Most problems facing modern organizations are too complicated for solo solvers. We address them as groups, and sometimes groups encounter difficulties. Group problem solving is something most of us learned by doing — few have trained for it, and those who did have learned different methods. Today's shrunken training budgets provide little aid, and we have little time for training anyway.
"What, Why, and How" is a simple structure that can help. When we use it to explore the problem and its candidate solutions, it guides the discussion and helps avoid those frustrating loop-de-loops. Here's how to apply it (possibly iteratively) to clarify the problem.
- Work together to write a clear statement of the facts of the problem. No excuses or explanations — just facts. Example: We were scheduled to finish by December 30, and now that appears impossible.
- The answer to "Why?" is our best understanding of the causes of the "What." It describes the mechanism that brought about the "What." It might identify several independent or interacting elements. Example: Since we underestimated the linkages between our project and other efforts, we had to compete for the time of some key people, and that introduced unanticipated delays.
- "How" explains what keeps the problem in place. It explains the source of the problem's longevity, and how it persists despite our having recognized it. Example: Our project is now so late that even though we're getting the time we asked for from those key people, we need more than that to catch up, and they can't provide it because they have other commitments.
And here's how to apply What-Why-How to a candidate solution.
- The "What" Simplicity is essential
for everyday use of
structured group processesof a proposed solution is a concise statement describing it. No words about implementation, cost, or schedule — just the vision. Example: We'll work out a new schedule that allows us more time, and we'll also hire three contractors to accelerate our pace.
- "Why" summarizes our motivation for adopting this solution, including the advantages of this solution without reference to any other solutions. Example: Even if we apply additional resources, we can't make the December date, but we do believe that some specialized extra help will improve performance.
- "How" provides a high-level description of the strategy and tactics we intend to deploy to implement the solution. Example: Todd will work with the internal customer to determine a new date, while Beth begins a search for contractors who can meet our needs. They'll coordinate to ensure that the date we get fits the availability of the contractors.
If your team faces an issue that has resisted resolution, try the What-Why-How approach. If you don't have an issue right now, but they often do arise, use this issue: We often encounter issues that lead to endless loop-de-loop debates that resist resolution. Top Next Issue
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More articles on Effective Meetings:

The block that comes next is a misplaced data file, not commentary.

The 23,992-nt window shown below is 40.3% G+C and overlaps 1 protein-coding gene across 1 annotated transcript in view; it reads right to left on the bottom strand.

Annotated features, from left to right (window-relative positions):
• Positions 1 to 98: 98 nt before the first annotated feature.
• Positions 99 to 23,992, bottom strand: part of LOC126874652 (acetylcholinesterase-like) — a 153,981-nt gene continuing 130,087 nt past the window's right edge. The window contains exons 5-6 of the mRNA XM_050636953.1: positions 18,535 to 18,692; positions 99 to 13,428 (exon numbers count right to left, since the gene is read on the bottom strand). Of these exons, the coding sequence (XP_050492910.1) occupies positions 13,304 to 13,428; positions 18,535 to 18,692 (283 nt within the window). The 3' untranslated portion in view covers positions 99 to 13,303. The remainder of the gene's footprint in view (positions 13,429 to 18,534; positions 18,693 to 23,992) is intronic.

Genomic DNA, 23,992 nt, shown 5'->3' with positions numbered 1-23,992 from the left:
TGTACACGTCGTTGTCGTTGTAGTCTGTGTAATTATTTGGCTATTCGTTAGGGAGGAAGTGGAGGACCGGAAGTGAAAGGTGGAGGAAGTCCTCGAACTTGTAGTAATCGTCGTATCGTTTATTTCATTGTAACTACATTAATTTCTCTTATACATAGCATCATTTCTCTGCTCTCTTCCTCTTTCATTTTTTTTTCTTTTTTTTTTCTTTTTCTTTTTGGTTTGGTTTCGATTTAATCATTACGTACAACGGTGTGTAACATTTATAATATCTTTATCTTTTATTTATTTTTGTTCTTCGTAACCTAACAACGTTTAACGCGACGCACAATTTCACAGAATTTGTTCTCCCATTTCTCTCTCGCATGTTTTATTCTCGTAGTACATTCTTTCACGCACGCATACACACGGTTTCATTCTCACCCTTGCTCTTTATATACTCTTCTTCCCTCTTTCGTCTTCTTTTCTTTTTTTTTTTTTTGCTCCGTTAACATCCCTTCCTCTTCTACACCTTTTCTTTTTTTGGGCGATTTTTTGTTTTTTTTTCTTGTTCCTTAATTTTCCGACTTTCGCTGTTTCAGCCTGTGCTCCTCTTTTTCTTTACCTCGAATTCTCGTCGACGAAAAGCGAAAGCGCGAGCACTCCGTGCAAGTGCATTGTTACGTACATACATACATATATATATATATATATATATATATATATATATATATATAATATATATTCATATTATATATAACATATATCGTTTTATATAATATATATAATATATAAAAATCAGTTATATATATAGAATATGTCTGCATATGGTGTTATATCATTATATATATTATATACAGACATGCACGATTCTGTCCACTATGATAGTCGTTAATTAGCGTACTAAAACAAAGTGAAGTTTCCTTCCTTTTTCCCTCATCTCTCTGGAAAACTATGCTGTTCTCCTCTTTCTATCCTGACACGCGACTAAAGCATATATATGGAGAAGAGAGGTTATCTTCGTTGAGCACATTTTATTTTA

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- Few of us realize where all the costs of meetings really are. Some of the most significant cost sources
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- The End-to-End Cost of Meetings: III
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Forthcoming issues of Point Lookout
- Coming December 13: Reframing Revision Resentment: II
- When we're required to revise something previously produced — prose, designs, software, whatever, we sometimes experience frustration with those requiring the revisions. Here are some alternative perspectives that can be helpful. Available here and by RSS on December 13.
- And on December 20: Conceptual Mondegreens
- When we disagree about abstractions, such as a problem solution, or a competitor's strategy, the cause can often be misunderstanding the abstraction. That misunderstanding can be a conceptual mondegreen. Available here and by RSS on December 20.
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read or write memos, or when we leave or listen to voice mail messages, we're communicating person-to-person.
And whenever we communicate person-to-person, we risk being misunderstood, offending others, feeling
hurt, and being confused. There are so many ways for things to go wrong that we could never learn how
to fix all the problems. A more effective approach avoids problems altogether, or at least minimizes
their occurrence. In this very interactive program we'll explain — and show you how to use —
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emphasis on a very tricky situation — expressing your personal power. In those moments of intense
involvement, when we're most likely to slip, you'll have a new tool to use to keep things constructive.
Read more about this program. Here's a date for this
- Embassy Suites by Hilton Jacksonville Baymeadows, 9300 Baymeadows
Road, Jacksonville, Florida, 32256, USA: January 15, 2018,
Monthly Meeting, Northeast Florida Chapter of the Project Management Institute. Register now.
- Embassy Suites by Hilton Jacksonville Baymeadows, 9300 Baymeadows Road, Jacksonville, Florida, 32256, USA: January 15, 2018, Monthly Meeting, Northeast Florida Chapter of the Project Management Institute. Register now.
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